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Re: package.el, auto-installation, and auto-removal

From: Nic Ferrier
Subject: Re: package.el, auto-installation, and auto-removal
Date: Tue, 11 Nov 2014 17:10:51 +0000

Stefan Monnier <address@hidden> writes:

>> It would be nice to keep it as a directory structure because they are
>> easier to edit:
>> .emacs.d/elpa/
>> .emacs.d/elpa/archives/
>> .emacs.d/elpa/archives/marmalade/
>> .emacs.d/elpa/archives/gnu/
>> .emacs.d/elpa/archives/user-installed/
>> .emacs.d/elpa/archives/user-installed/elnode
>> .emacs.d/elpa/archives/user-installed/rcirc
> I was thinking of keeping it in a Custom var, since that's easy to edit.
> So the equivalent of a Cask file could look like
>    % cat CaskNG.el
>    (setq package-archives ((gnu ...)
>                            (melpa ...)))
>    (setq packages-installed '(dash foo bar))
>    ...
>    %
> and you could run your tests with something like
>    emacs --batch -l CaskNG.el -f package-install-packages ...

I don't think a custom var is as good as something persistent in the
file system. It would be completely orthogonal to the existing data
storage which is all in the elpa dir (even the package-archives variable
is just an index of what is actually stored nicely in the elpa
directory, you can't recreate it wholly from there, but it's good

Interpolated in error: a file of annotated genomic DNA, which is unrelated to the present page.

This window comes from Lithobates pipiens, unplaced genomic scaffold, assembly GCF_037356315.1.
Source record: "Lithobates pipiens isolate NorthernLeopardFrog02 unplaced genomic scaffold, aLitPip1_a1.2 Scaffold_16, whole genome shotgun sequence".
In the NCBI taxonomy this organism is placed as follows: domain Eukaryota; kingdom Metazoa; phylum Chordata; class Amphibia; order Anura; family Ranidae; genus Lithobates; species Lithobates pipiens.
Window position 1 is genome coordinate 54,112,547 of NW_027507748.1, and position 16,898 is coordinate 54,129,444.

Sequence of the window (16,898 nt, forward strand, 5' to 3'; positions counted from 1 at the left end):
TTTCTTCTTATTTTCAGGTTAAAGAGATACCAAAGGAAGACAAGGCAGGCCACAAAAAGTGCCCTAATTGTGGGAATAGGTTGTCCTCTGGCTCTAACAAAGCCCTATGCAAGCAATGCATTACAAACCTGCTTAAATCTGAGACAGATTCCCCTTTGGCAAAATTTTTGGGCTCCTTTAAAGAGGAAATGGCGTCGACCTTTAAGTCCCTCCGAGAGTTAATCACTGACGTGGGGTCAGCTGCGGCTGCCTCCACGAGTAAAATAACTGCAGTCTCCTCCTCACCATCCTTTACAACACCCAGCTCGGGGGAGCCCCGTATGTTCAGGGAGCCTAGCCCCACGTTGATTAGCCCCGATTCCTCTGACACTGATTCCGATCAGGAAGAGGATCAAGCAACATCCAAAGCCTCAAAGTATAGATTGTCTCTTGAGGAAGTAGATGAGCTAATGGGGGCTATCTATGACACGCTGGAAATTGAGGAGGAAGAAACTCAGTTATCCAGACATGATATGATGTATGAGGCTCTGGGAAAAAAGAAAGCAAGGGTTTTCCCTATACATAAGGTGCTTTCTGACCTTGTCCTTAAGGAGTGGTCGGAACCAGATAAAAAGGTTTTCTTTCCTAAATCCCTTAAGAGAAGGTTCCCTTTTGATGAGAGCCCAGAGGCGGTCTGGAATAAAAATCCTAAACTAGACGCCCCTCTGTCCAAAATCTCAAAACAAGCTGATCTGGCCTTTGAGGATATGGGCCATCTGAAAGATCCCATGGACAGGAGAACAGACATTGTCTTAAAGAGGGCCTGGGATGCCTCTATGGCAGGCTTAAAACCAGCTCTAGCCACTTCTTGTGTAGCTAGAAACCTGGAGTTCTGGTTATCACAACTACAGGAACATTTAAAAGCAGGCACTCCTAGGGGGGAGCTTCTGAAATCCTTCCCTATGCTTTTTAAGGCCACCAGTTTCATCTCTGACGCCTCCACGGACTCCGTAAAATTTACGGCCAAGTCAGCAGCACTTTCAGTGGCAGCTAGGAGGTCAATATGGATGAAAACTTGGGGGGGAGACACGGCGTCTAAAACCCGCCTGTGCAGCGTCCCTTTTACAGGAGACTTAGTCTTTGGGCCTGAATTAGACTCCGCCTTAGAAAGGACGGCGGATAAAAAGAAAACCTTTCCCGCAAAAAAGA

Great that you used a cask example. Because you'd actually need python
to run that. Hurray!

> So, my request is for someone to help set up the core of this, i.e. add
> the `packages-installed' var (automatically updated by
> package-install/delete and friends (I notice now that package-delete is
> not a command, surprisingly)), and add the package-install-packages
> command (so users can install their packages on a new system simply by
> setting packages-installed and then running package-install-packages).
> Bonus points for writing `package-gc' which deletes packages not
> required by packages-installed.

Yeah, as I say elpakit already has this. I could extract the code.

One thing about elpakit's solution is that elpakit does this by making a
package with the right dependencies.

Elpakit's solution is in fact just a package depend builder. Choose X, Y
and Z packages and then make a new package depending on those.

Maybe the current package installed by user state could be constantly
regenerated as a package.

The reason elpakit does that was in response to teams of clojure users
who wanted to homogenize their emacs config. So we made a system where
they could generate a base package to pull in all standard packages. And
then they could all iterate on top of that.

So making a new package all the time would be kinda useful because you
could easily share it with other people.

What do you think of that idea?


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